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Guest post: Calipari Women’s Clinic was not nearly as special for a lot of reasons

Nick Richards makes his entrance at the Women’s Clinic Sunday. (Elizabeth Burton Photo)

Vaught’s note: Elizabeth Burton is a long-time Kentucky fan and regular participant at the John Calipari Women’s Clinic. She was not overly happy with the clinic this year for various reasons and offered to share some of her insights from Sunday night’s event in Memorial Coliseum.

By ELIZABETH BURTON, Contributing Writer

Overall, the clinic this year was a disappointment compared to prior years. Here’s why:

1. Ticket prices went up this year. The price of the camp was $110 and the price of the signed basketball was $60. If you wanted an extra basketball, you had to note that on your registration, but it was not guaranteed. I had ordered an extra basketball with my registration on Oct. 4th, but did not receive it. Instead, on Oct. 25th, I got a notice from the ticketing system that the extra ball I ordered was cancelled. My niece, however, did receive extra basketballs.

2. Communications about the event were not good. The event was announced very late, and I never received any emails, other than registration, confirming the event, providing directions, etc. My niece did receive a confirmation on Oct 23. I checked all my SPAM folders, and I never received one. It would have been nice if UK had posted info about parking, etc. in its Facebook page or social media.

3. The event was moved to Memorial Coliseum. Although Memorial has a lot of history, it was disappointing compared to going to Rupp Arena, seeing the locker rooms, the old floor, etc. At the end of the camp, John Calipari said next year it would be moved back to Rupp. Unfortunately, this year there were multiple scheduling conflicts. Women were very happy to hear it would move back to Rupp.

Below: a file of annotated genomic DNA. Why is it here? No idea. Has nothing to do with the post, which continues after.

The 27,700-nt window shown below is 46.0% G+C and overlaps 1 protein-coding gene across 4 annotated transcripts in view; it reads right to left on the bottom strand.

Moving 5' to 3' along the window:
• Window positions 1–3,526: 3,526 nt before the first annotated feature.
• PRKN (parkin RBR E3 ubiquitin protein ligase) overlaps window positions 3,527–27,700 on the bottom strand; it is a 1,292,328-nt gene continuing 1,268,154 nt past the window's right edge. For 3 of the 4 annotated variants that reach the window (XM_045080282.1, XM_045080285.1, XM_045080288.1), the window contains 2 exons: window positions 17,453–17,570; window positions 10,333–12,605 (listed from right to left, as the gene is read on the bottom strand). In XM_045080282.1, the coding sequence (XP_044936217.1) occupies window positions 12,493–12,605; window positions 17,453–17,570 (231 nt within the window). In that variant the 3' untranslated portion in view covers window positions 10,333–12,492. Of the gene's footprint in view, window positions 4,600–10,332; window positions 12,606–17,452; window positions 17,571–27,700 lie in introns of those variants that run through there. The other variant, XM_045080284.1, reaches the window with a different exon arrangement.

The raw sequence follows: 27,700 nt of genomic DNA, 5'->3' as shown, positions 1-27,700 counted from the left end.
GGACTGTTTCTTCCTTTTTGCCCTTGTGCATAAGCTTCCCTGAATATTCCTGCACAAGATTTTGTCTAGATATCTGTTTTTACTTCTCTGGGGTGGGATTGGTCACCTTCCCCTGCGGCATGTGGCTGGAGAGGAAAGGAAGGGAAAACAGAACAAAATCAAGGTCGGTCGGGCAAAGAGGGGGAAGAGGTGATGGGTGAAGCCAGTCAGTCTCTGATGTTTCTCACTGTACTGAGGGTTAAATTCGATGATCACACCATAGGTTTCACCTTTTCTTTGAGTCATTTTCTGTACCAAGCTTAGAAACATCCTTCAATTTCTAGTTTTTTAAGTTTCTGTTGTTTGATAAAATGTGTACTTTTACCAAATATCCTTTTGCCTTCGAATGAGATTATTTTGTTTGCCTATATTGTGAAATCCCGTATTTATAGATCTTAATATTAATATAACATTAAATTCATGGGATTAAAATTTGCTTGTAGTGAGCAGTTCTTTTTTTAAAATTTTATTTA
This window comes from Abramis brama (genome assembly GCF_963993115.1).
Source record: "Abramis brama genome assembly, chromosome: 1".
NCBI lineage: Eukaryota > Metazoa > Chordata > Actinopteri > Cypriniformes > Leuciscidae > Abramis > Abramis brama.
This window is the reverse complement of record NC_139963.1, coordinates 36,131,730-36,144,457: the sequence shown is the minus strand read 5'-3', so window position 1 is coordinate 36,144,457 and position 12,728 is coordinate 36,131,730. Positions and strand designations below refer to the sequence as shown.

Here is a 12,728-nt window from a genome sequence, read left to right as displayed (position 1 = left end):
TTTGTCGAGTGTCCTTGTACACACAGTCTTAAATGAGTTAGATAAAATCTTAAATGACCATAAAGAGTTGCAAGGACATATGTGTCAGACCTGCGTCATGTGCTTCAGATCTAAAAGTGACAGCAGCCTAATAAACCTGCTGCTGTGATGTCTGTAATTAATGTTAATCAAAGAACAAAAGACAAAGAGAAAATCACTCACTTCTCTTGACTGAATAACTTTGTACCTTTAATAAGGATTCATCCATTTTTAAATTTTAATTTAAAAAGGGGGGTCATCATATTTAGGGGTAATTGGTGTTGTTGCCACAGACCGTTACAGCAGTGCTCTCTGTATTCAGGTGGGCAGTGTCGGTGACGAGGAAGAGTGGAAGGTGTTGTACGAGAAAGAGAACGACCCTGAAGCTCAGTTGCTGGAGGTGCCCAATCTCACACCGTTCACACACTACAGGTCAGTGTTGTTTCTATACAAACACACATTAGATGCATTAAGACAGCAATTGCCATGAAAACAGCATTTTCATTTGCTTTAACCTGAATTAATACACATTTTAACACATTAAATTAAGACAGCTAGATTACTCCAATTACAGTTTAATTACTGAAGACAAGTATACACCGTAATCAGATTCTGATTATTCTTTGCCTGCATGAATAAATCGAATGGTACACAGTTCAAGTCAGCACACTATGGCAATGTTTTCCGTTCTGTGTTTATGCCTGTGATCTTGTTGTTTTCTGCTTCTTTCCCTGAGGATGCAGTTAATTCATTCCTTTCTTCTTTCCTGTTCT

4. The time of the clinic was terrible, especially for those that are coming in from out of town. The time of the camp was 6-9 p.m. on a Sunday. There are multiple problems with this, but overall, I believe it impacted the energy of the camp. Most of the attendees, coaches, staff, etc. seemed extremely tired. I had to drive 1.5 hours to get there, and by the time I got home it was 11 p.m. For women who have children, particularly single parents, this is a burden in terms of finding childcare and/or getting kids ready for school the next day. 

5. We had less time with coaches and players that any of the other clinics I attended. The photo opp with coach Calipari and (his wife) Ellen was extremely rushed. In the past we were able to exchange pleasantries (for example, last year I got to wish coach Cal good luck and got a hug from Ellen), this year, we didn’t even get to make eye contact. It was extremely impersonal and rushed, although efficient. One of the things I loved most about the clinic in previous years is that you had the 1:1 interaction that made the clinic more special than other paid events. The only time we saw coach Cal during the clinic was the photo opp, brief intro remarks and brief wrap up. Other clinics, he was much more involved.